NASA scientists are taking these developments to space on the Kepler spacecraft. Using a neural network called ExoMiner, scientists have discovered 301 exoplanets outside of our solar system. We don’t need to wait for AI to create thinking machines and artificial minds to see dramatic changes in science. By enhancing our capacity, AI is transforming how we look at the world.
Public goods and Covid variants
🦠 I have consistently praised the international scientific community for its open sharing of information regarding Covid-19. Without the quick dissemination of the virus genetic sequence, public health officials wouldn’t have been able to construct strategies to contain and combat the spread. Gathering such information costs money and thus draws the spotlight on public goods and the pandemic. South Africa’s quick identification of the Omicron variant drives this point home. The AIDS crisis forced South Africa to invest in cutting edge virus surveillance. It is this infrastructure that has detected the Omicron variant quickly. The latest reports suggest that Omicron might have even mutated in another Southern African country without the sophisticated monitoring of South Africa. As the Financial Times pointed out, Omicron highlights uneven genomic sequencing capabilities worldwide. We can’t stop Covid-19 from mutating, but we can ensure that our surveillance systems detect new variants early. South Africa has shown how vital this time cushion is for protecting vulnerable people worldwide. [See also: A new South African study finds that you’re three times more likely to get reinfected by Omicron.]
🔋Dept of decarbonisation
CO2 level 415.82 ppm | 3,154 days until we reach the 450ppm threshold
The latest measurement of atmospheric CO2 (as of December 2, 2021): 415.82 ppm; December 2020: 413.77ppm; 25 years ago: 360 ppm; 250 years ago, est: 250 ppm.
💨 The International Energy Agency (IEA), which has a spotty track record of predicting renewable energy trends, is out with new predictions on renewable energy growth. The IEA forecasts that 2021 will be a record year of growth for renewables. The group raised concern over high commodity prices. If prices remain high through 2022, the “cost of wind investments will go back to levels last seen in 2015 and three years of cost reductions for solar PV would be erased”. The direction of travel is evident despite the IEA’s warnings.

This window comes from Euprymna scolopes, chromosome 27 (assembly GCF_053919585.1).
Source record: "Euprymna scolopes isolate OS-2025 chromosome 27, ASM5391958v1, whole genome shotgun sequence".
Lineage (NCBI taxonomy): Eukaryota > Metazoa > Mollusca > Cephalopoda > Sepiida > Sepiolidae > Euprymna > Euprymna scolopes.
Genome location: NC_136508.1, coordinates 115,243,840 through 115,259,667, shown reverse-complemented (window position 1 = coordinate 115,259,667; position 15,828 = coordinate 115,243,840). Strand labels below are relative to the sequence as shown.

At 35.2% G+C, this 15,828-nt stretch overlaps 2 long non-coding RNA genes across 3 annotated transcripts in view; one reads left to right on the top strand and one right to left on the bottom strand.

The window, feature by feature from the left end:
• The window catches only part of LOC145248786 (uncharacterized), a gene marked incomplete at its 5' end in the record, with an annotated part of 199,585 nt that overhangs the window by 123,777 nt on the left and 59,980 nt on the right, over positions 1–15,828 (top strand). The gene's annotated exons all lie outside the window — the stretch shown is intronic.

Short morsels to appear smart as living robots reproduce
👀 Facebook’s decision to eliminate facial recognition suggests that the company is learning about privacy issues. But that’s not the whole story.
🐳 Thanks to a new AI, we might be able to talk to whales soon.
🇯🇵 Japan’s robotaxi experiment is going surprisingly well.
🇨🇳 Analysis of how China has made concerted efforts to shape international technology standards processes, leaving the US to catch up. (Standards may be dry and technical but framing them does confer some strategic advantage: political or cultural values can be embedded in standards and early access to emerging standards provides a valuable lead to one’s domestic industry.)
🕵️♂️ The NSO Group is one of the more influential actors in the global technology landscape. A fine deep dive into what makes the company tick.
👩💼 What can we learn from sixteenth-century business jargon?
👨🔬 Science has become extraordinarily technocratic and complex. Is the decisive and straightforward experiment still a worthy ideal?
🐷 Pigs have been observed using tools for the first time.
If you are looking for some light-hearted comedy to brighten winter days, I can recommend Acapulco on Apple TV. And for those of you for whom it is summer now, queue it up for June’s chilly evenings!
What you’re up to – notes from EV readers
Congrats! Jay Lemery was elected to the National Academy of Medicine.
CTO Dan Brunner announced that Commonwealth Fusion Systems has raised $1.8 billion in funding to make nuclear fusion a commercial reality.